As he continued to practice dentistry, many nuns from St. Francis de Sales heard of his practice and before long he was providing free dentistry for many nuns and also some priests. The nuns also brought in recent immigrants who could not afford dentistry. Probably, thanks to the recommendation of the nuns, former Archbishop Chaput also became his patient. The nuns would often show their appreciation by making gifts for Joe. One nun gave him a large modernistic sail boat painting that followed Joe and Gerry to every place they lived. (This very painting was hanging on the wall above them at the assisted living facility where Joe had his fall that ultimately resulted in his death). Although always busy with his dental practice, even repairing a patient’s painful broken tooth on Christmas day, Joe always made time to attend and support family and school events. As a steadfast parishioner of St. Vincent De Paul Church he rarely, if ever, missed Sunday Mass until his health no longer permitted him to do so. Always wanting to support his church and school he joined the St. Vincent De Paul Church building committee in the 1960s and was a church usher for many years.
Joe had a love of gardening and the planting and nurturing of trees. Unfortunately, a tiny yard made it difficult for him to realize his full agricultural dream. In 1979, Joe moved his family to a very large corner lot near Denver University with a much older home where he could plant and nurture to his heart’s content. Joe continued to practice dentistry and after 43 years of providing much appreciated dental care, he retired in 2003. After retiring, he volunteered for the Colorado Coalition for the Homeless providing badly needed dental care for those most in need. He also volunteered for Denver Digs Trees; helping plant trees throughout the Denver area including a few trees on the St. Vincent de Paul property. To keep on top of his computer skills, he entered daily temperature data for the Community Collaborative -Rain, Hail and Snow Network - a local volunteer weather reporting program.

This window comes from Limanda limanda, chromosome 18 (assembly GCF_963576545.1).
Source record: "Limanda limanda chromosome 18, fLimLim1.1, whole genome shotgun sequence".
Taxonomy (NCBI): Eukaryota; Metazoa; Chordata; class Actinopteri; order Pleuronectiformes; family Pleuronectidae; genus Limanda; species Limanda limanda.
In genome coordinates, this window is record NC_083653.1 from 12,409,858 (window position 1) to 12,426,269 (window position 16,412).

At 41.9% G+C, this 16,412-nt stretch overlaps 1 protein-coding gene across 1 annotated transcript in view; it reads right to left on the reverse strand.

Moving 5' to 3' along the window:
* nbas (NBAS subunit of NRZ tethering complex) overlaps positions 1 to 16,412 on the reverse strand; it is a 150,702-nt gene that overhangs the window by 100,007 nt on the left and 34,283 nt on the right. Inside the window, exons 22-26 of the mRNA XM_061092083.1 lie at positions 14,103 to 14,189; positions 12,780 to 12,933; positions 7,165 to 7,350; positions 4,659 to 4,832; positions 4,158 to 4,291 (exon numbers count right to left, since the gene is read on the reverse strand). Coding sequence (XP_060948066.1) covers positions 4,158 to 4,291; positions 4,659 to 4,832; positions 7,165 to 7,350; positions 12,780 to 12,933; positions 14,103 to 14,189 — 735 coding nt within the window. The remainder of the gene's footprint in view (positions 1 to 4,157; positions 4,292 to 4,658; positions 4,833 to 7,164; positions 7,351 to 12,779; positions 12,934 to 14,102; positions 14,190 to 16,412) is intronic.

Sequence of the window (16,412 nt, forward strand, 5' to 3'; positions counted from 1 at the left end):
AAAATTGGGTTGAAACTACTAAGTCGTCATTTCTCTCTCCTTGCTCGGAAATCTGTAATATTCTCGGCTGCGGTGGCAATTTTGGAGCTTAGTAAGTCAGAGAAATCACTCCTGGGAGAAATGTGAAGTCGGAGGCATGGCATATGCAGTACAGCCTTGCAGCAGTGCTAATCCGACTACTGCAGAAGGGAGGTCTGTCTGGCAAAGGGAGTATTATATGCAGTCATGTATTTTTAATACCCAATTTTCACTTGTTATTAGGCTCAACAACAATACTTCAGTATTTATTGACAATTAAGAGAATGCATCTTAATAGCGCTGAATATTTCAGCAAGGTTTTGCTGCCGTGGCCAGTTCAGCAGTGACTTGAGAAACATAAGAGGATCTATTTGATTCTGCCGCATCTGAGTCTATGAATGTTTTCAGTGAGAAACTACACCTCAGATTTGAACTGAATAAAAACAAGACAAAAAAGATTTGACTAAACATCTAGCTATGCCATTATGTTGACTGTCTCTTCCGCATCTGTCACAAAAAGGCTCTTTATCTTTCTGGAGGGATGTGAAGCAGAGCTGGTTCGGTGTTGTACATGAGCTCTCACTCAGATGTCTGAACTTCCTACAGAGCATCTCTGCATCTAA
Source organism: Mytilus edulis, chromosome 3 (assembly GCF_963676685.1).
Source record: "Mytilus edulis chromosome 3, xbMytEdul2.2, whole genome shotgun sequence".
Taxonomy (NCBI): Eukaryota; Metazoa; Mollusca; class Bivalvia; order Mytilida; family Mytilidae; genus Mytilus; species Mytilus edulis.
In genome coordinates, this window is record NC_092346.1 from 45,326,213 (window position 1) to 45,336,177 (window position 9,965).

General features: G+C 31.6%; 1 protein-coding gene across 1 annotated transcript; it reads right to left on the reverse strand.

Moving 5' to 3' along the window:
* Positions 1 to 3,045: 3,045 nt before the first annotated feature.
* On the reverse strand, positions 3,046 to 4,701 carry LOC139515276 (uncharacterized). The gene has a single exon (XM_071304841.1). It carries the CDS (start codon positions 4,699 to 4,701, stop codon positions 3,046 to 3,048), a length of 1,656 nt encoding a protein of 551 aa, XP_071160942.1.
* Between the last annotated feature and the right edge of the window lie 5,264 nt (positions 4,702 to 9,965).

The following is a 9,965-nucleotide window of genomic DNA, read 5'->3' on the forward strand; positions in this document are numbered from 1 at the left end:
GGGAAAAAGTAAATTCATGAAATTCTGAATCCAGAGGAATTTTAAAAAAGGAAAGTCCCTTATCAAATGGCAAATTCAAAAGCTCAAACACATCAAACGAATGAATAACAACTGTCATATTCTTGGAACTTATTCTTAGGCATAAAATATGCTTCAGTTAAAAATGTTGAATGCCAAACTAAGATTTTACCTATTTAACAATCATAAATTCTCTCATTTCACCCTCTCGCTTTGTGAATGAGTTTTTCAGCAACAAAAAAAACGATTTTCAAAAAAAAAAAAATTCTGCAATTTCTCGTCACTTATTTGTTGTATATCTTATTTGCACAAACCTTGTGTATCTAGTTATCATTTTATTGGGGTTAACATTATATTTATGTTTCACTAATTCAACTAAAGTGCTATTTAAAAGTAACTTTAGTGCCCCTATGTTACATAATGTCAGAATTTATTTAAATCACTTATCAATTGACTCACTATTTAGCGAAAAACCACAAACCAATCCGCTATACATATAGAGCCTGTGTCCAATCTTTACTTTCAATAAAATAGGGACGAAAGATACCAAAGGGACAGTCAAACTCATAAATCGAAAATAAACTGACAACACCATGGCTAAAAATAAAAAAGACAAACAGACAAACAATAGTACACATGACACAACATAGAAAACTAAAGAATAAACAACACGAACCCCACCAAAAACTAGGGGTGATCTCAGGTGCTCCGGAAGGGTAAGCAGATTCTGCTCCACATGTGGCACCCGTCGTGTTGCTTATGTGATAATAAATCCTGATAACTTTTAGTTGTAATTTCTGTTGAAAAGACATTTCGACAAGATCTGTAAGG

Joe stayed busy with his outdoor activities and volunteering for many years until his wife’s dementia and frequent falls started taking more and more of his time. In 2018, Joe and Gerry moved to the retirement community Porter Place. Although the staff there took over some of Geraldine’s support needs, Joe always insisted on being her primary caregiver. In March of this year, Porter Place indicated they could no longer provide the care Gerry needed, and requested Joe and Gerry move to a higher care facility. Joe took this news very badly as he saw no reason to leave Porter Place as he had grown to really enjoy the community. After much searching, his children found Joe and Gerry a memory care facility that would take them both. Again, at this new, higher care facility, Joe insisted on being the primary caregiver against the wishes of the memory care staff and his children. On April 26th he fell and broke his hip while attempting to put Gerry into her wheel chair. Even when he was suffering terribly at the hospital, he wanted the hospital staff to do what was necessary to get him back to his beloved Gerry. Joe took the wedding vow “until death do us part” literally and lived it all the way to the end.
Please leave memories and condolences for Joe by signing his tribute wall.
Colorado Coalition for the Homeless
2111 Champa Street, Denver CO 80205